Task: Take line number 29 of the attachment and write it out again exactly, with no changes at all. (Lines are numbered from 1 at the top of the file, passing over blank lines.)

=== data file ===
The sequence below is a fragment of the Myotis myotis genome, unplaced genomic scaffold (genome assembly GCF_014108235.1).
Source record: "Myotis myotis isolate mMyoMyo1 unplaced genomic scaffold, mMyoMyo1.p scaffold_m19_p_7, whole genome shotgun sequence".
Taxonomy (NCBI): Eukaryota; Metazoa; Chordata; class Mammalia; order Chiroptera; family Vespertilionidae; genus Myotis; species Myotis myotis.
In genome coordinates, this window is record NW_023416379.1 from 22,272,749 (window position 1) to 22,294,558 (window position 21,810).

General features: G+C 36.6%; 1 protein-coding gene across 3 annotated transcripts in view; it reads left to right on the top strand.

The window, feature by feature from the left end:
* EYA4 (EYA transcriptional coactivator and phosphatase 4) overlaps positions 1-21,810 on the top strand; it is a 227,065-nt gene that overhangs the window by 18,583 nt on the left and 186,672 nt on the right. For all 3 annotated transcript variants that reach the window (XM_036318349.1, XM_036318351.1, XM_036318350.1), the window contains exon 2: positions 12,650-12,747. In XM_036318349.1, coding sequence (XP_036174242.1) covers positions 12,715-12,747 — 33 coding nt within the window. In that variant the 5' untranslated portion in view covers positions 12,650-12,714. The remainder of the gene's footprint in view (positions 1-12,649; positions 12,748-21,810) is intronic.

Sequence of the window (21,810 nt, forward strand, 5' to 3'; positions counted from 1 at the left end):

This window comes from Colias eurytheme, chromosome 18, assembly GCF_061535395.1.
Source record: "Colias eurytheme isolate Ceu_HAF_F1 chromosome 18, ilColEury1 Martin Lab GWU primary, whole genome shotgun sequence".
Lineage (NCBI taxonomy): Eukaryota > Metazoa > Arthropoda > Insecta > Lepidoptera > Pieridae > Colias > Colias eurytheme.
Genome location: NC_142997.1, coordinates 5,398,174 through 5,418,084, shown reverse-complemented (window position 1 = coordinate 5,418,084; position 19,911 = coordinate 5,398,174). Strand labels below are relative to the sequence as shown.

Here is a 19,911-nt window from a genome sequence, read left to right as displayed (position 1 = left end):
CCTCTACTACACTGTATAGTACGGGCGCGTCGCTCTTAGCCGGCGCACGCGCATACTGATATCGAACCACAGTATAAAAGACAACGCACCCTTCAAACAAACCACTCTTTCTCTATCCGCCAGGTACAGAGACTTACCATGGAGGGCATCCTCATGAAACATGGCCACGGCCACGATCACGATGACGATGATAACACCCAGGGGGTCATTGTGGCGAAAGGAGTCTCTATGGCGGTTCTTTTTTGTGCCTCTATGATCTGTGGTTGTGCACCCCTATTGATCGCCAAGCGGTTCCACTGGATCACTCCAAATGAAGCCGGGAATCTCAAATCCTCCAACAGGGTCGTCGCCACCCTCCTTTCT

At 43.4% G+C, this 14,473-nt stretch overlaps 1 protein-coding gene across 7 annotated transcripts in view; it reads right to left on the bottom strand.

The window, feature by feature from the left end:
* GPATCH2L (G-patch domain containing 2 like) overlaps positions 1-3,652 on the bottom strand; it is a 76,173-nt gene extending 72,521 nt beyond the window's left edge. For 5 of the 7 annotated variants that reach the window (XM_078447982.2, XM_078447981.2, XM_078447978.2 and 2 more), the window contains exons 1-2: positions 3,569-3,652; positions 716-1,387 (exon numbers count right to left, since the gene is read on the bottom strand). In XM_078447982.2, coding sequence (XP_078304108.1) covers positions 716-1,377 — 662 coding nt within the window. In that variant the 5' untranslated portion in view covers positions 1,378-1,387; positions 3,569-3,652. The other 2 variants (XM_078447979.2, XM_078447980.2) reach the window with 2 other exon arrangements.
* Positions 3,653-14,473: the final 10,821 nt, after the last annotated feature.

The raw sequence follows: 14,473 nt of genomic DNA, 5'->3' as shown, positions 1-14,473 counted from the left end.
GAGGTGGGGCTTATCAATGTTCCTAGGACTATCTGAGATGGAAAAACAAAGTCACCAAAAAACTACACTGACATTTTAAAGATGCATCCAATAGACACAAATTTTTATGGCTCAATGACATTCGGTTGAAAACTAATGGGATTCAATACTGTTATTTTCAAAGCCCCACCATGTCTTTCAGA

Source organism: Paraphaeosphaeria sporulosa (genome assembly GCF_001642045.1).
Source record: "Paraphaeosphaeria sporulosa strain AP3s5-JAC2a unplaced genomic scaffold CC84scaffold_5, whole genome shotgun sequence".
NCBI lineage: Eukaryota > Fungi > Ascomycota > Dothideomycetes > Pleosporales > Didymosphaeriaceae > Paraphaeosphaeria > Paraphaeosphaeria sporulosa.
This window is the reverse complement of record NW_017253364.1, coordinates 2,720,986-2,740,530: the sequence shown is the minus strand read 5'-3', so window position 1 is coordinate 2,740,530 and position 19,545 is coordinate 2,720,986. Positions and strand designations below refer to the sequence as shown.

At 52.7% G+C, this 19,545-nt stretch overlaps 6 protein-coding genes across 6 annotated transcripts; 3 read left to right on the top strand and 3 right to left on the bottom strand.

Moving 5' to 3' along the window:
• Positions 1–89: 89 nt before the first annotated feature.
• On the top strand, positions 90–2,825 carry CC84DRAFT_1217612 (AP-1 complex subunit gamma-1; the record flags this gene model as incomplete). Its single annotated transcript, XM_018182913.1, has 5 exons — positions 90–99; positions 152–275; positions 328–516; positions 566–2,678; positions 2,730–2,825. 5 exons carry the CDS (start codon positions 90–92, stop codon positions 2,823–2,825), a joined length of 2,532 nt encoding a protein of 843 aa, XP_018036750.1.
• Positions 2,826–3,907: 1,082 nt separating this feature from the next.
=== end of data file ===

• Positions 2,826–3,907: 1,082 nt separating this feature from the next.